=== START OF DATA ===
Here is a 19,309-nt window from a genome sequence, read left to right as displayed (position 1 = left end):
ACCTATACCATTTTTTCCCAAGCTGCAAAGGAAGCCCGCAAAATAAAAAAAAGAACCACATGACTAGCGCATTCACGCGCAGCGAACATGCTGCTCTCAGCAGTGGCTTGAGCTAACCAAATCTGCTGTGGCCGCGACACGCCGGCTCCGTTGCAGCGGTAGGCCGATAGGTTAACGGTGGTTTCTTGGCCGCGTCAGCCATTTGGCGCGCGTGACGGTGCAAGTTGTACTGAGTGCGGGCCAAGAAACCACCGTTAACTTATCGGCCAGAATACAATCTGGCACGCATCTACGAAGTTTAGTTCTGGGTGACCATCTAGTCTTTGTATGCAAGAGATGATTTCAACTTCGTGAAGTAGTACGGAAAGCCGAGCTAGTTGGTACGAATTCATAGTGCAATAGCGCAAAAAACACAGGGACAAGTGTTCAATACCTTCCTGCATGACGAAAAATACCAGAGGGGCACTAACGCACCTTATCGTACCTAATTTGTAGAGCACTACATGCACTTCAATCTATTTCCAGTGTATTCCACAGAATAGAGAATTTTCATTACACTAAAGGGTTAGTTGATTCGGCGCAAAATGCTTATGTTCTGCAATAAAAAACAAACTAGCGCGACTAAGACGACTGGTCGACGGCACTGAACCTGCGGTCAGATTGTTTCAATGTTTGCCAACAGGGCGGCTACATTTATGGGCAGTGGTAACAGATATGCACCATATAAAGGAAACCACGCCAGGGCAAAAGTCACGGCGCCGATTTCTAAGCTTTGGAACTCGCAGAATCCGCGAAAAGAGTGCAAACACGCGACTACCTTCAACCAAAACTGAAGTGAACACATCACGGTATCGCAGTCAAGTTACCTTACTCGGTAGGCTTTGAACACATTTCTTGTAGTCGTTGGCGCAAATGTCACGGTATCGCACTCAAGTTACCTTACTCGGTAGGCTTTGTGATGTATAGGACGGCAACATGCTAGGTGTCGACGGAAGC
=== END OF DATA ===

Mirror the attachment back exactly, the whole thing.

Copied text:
Here is a 19,309-nt window from a genome sequence, read left to right as displayed (position 1 = left end):
ACCTATACCATTTTTTCCCAAGCTGCAAAGGAAGCCCGCAAAATAAAAAAAAGAACCACATGACTAGCGCATTCACGCGCAGCGAACATGCTGCTCTCAGCAGTGGCTTGAGCTAACCAAATCTGCTGTGGCCGCGACACGCCGGCTCCGTTGCAGCGGTAGGCCGATAGGTTAACGGTGGTTTCTTGGCCGCGTCAGCCATTTGGCGCGCGTGACGGTGCAAGTTGTACTGAGTGCGGGCCAAGAAACCACCGTTAACTTATCGGCCAGAATACAATCTGGCACGCATCTACGAAGTTTAGTTCTGGGTGACCATCTAGTCTTTGTATGCAAGAGATGATTTCAACTTCGTGAAGTAGTACGGAAAGCCGAGCTAGTTGGTACGAATTCATAGTGCAATAGCGCAAAAAACACAGGGACAAGTGTTCAATACCTTCCTGCATGACGAAAAATACCAGAGGGGCACTAACGCACCTTATCGTACCTAATTTGTAGAGCACTACATGCACTTCAATCTATTTCCAGTGTATTCCACAGAATAGAGAATTTTCATTACACTAAAGGGTTAGTTGATTCGGCGCAAAATGCTTATGTTCTGCAATAAAAAACAAACTAGCGCGACTAAGACGACTGGTCGACGGCACTGAACCTGCGGTCAGATTGTTTCAATGTTTGCCAACAGGGCGGCTACATTTATGGGCAGTGGTAACAGATATGCACCATATAAAGGAAACCACGCCAGGGCAAAAGTCACGGCGCCGATTTCTAAGCTTTGGAACTCGCAGAATCCGCGAAAAGAGTGCAAACACGCGACTACCTTCAACCAAAACTGAAGTGAACACATCACGGTATCGCAGTCAAGTTACCTTACTCGGTAGGCTTTGAACACATTTCTTGTAGTCGTTGGCGCAAATGTCACGGTATCGCACTCAAGTTACCTTACTCGGTAGGCTTTGTGATGTATAGGACGGCAACATGCTAGGTGTCGACGGAAGC